Farmington, Utah
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School District in Farmington, Utah Covered Up Over 200 Cases of Racial Harassment During a 5-Year Period

In a disturbing new report, officials with the Department of Justice have revealed that Black and Asian American students at a school district in Utah underwent years of verbal abuse and bullying while administrators willfully turned their back on the issue. In total, school records show at least 212 documented cases of Black students being called the n-word over a 5-year period — and that’s just the start of the offenses the school district swept under the rug and completely ignored.

CNN’s Nicole Chavez reported on the federal civil rights investigation by the Justice Department, which “detailed the disturbing pattern at the Davis School District in Farmington, Utah in a report and settlement agreement released during the first week of December. The agency had been investigating the school district since July 2019.”

While approximately 73,000 students are currently enrolled in the district, Black and Asian American children and teens comprise just 2% of the student population.

According to the DOJ, abuse at the school included rampant use of the n-word, white students calling Black students “their slave,” white students commenting on the supposed cleanliness of students of color’s skin and Asian American students repeatedly being told to “go back to China.” 

Even more alarmingly, teachers were also sometimes involved in the bullying and racial abuse, ridiculing students in front of their peers, retaliating against those who reported harassment and endorsing numerous offensive stereotypes.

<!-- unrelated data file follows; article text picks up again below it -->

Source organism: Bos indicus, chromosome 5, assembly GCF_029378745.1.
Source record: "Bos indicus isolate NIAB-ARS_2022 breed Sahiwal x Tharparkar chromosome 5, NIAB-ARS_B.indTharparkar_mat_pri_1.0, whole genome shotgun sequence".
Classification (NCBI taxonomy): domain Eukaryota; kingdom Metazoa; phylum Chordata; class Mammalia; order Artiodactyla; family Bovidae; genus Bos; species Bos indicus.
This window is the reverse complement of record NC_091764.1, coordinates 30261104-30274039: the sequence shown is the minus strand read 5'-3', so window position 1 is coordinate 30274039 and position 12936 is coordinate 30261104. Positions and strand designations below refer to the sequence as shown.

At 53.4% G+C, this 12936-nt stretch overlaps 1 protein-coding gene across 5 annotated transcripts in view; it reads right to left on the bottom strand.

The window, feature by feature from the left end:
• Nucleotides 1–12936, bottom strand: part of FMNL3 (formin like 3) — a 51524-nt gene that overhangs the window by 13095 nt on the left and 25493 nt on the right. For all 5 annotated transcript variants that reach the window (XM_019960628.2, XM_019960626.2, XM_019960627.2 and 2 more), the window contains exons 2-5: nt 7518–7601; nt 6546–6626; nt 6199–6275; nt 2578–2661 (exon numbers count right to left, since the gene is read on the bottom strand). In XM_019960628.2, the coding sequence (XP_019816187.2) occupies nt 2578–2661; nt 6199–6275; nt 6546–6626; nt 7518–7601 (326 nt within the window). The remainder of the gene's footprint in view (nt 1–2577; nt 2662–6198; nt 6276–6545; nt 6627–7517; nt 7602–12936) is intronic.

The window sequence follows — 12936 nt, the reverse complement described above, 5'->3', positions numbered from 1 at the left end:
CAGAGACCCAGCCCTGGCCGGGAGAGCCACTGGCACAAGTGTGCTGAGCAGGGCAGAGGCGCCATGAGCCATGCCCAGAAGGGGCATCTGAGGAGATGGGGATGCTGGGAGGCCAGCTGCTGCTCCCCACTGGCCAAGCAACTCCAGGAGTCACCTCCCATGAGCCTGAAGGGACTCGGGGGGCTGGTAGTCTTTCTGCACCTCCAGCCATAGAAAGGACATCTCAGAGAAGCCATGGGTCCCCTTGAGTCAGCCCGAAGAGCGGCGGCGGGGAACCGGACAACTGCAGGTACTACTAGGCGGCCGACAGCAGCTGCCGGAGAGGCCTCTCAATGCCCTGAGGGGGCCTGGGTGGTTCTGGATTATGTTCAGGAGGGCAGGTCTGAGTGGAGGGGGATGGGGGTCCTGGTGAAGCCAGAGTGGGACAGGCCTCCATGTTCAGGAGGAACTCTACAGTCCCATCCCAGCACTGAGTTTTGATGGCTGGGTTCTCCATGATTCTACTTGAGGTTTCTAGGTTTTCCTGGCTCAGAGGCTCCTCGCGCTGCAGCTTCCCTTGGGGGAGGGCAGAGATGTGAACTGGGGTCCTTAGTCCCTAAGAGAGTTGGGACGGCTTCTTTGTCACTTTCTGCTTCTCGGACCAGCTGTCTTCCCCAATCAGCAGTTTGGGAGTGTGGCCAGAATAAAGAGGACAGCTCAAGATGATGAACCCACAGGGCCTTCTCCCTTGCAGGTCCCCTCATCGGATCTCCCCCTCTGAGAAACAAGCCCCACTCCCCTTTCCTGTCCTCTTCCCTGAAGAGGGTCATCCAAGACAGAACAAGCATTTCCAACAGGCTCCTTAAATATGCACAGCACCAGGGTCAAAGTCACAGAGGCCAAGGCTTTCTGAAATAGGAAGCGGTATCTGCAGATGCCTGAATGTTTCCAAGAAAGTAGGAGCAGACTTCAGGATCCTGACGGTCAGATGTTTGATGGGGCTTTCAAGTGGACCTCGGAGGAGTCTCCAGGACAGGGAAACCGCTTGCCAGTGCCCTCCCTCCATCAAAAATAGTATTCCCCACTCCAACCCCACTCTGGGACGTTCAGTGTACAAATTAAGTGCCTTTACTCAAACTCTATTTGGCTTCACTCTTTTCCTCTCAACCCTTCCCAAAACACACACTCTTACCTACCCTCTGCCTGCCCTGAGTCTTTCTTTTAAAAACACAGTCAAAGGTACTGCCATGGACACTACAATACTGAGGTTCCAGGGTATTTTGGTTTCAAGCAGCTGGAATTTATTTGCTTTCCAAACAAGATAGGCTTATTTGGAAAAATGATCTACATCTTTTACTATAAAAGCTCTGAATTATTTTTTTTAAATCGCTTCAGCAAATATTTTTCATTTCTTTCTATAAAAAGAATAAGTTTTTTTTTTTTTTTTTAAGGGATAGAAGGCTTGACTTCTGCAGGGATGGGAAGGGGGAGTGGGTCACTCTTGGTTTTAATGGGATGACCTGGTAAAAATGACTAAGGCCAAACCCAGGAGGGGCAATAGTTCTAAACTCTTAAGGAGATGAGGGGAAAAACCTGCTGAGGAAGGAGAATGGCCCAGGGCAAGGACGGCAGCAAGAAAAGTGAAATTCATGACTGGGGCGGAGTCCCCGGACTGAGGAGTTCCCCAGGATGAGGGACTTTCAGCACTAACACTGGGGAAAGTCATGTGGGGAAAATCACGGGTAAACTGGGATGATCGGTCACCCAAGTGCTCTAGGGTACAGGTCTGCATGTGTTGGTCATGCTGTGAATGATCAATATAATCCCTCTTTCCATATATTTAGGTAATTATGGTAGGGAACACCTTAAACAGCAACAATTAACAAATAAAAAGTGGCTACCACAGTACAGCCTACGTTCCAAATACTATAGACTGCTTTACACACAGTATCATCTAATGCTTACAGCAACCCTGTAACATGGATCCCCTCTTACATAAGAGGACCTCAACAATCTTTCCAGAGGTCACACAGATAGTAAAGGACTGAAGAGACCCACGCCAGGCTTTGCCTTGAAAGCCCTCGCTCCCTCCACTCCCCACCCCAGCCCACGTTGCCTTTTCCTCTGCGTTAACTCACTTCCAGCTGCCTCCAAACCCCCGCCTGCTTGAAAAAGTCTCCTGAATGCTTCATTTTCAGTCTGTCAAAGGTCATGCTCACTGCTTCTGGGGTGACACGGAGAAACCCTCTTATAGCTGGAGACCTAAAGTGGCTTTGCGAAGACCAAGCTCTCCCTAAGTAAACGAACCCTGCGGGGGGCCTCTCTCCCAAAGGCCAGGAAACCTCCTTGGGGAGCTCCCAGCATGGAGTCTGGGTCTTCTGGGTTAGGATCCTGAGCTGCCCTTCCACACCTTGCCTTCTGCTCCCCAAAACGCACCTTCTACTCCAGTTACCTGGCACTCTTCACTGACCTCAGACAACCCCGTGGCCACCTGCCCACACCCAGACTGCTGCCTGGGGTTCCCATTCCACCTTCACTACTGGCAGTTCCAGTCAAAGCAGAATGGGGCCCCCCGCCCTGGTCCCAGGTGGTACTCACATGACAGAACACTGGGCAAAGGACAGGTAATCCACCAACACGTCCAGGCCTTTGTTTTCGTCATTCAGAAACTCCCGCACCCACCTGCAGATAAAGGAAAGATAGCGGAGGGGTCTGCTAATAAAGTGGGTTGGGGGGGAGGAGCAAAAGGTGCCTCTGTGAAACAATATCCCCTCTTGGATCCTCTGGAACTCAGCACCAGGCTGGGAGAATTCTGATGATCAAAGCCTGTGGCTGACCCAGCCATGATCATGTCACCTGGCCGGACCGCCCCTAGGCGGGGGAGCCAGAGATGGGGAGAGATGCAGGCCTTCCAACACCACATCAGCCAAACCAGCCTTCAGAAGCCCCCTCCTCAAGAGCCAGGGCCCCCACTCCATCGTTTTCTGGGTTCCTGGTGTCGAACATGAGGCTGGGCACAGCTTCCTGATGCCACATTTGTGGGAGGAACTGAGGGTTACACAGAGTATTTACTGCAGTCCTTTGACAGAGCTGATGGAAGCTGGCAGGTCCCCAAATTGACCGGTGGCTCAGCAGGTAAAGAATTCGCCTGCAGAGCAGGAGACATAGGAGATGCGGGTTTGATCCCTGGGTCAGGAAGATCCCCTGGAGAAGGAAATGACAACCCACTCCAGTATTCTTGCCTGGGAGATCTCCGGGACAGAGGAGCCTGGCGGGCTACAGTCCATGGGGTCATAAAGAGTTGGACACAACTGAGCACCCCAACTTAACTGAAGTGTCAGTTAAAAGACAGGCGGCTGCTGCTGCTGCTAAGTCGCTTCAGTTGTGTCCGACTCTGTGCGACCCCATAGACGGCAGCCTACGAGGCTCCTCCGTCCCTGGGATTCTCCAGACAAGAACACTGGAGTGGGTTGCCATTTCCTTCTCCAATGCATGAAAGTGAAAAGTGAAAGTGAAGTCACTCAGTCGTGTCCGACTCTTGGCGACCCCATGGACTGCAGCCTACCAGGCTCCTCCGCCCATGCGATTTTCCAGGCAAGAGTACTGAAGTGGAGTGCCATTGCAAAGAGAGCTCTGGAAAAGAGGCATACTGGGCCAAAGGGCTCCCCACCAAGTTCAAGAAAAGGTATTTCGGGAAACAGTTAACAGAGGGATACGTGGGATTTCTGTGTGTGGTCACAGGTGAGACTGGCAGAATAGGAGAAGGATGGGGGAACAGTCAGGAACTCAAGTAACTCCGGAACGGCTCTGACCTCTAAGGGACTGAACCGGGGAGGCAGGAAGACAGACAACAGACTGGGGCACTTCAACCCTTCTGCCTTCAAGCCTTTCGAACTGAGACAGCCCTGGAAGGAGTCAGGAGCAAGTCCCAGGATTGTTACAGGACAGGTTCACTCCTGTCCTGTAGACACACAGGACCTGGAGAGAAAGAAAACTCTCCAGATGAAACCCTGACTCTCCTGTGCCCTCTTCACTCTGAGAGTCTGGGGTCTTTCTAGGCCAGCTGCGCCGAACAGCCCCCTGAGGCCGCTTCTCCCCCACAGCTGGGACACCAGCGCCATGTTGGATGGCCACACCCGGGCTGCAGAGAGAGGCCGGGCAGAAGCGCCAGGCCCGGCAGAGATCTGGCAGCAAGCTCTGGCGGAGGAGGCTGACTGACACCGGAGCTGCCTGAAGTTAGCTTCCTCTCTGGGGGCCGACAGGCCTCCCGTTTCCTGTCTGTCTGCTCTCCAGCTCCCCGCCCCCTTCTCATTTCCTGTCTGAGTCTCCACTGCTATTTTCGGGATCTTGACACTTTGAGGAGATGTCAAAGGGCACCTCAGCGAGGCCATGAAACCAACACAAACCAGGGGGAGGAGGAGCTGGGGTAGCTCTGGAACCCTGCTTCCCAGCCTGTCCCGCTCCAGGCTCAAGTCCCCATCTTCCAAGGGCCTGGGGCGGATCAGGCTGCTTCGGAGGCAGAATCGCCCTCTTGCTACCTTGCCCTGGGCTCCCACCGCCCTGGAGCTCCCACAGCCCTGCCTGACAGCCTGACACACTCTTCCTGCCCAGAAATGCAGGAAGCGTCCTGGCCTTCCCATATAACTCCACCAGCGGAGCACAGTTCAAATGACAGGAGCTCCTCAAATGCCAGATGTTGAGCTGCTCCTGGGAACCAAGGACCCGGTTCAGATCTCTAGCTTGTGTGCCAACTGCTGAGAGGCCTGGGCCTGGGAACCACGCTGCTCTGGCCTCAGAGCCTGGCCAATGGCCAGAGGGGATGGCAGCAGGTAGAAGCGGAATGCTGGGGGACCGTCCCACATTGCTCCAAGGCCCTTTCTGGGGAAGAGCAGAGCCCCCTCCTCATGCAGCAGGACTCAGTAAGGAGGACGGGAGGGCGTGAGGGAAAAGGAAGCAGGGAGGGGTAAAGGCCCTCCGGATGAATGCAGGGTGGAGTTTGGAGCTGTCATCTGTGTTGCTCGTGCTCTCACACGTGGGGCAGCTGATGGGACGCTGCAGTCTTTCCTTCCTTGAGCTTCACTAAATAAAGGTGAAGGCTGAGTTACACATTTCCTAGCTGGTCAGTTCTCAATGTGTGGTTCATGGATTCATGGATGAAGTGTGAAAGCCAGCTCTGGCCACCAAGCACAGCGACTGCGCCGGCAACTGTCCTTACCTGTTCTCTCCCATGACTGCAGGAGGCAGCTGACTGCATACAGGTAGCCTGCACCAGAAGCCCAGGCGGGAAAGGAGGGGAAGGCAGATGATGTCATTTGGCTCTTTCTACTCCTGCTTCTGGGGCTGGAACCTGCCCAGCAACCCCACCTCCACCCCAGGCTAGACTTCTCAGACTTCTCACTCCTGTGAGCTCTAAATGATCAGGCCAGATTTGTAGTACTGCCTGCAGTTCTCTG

“A complaint reviewed by the DOJ indicates a teacher singled out a Latino student and taunted him for working at a taco truck, even when the student was not employed there,” Chavez said. “The findings [also] state several teachers admitted to investigators they heard students using racial epithets but did not report it to administrators.”

Investigators said students of color were also disciplined more harshly and more frequently than white students, regardless of the offense.

“In several cases, Black students were excluded from class through in- or out-of-school suspensions whereas their white peers received a conference,” the DOJ report revealed.

When CNN asked the school system to respond to the DOJ’s allegations, Davis School District spokesperson Chris Williams said the district feels “sorry for any student who felt this is not the place to be.”

“We have a lot of work to do,” Williams added. “We are not happy with what we read. We’d like to think that it is not us, but it is us. We really have to work hard.”

Following news of the DOJ’s investigation, the Davis School District agreed to a massive settlement in which they promised a number of changes, including increased staff training, a new system for investigating reports of racial harassment from students, the creation of a new equal opportunity department and more.

In a statement, Kristen Clarke, assistant attorney general for the agency’s civil rights division, said, “pervasive racial harassment and other forms of racial discrimination in public schools violate the Constitution’s most basic promise of equal protection. This agreement will help generate the institutional change necessary to keep Black and Asian-American students safe. We look forward to Davis demonstrating to its students and school community that it will no longer tolerate racial discrimination in its schools.”

How well those changes will work remains to be seen, however. The Davis School District has been at the center of several controversies and claims of racial discrimination in the past.

“In 2019, it settled a civil rights lawsuit filed by the family of a biracial student who was dragged by a school bus,” Chavez reported. “The boy’s family alleged a then-bus driver closed the vehicle’s door on the student’s backpack and dragged him about 150 feet because of his ‘racial animus’ toward students of mixed race.”

 

Related: For more recent diversity and inclusion news, click here.

 

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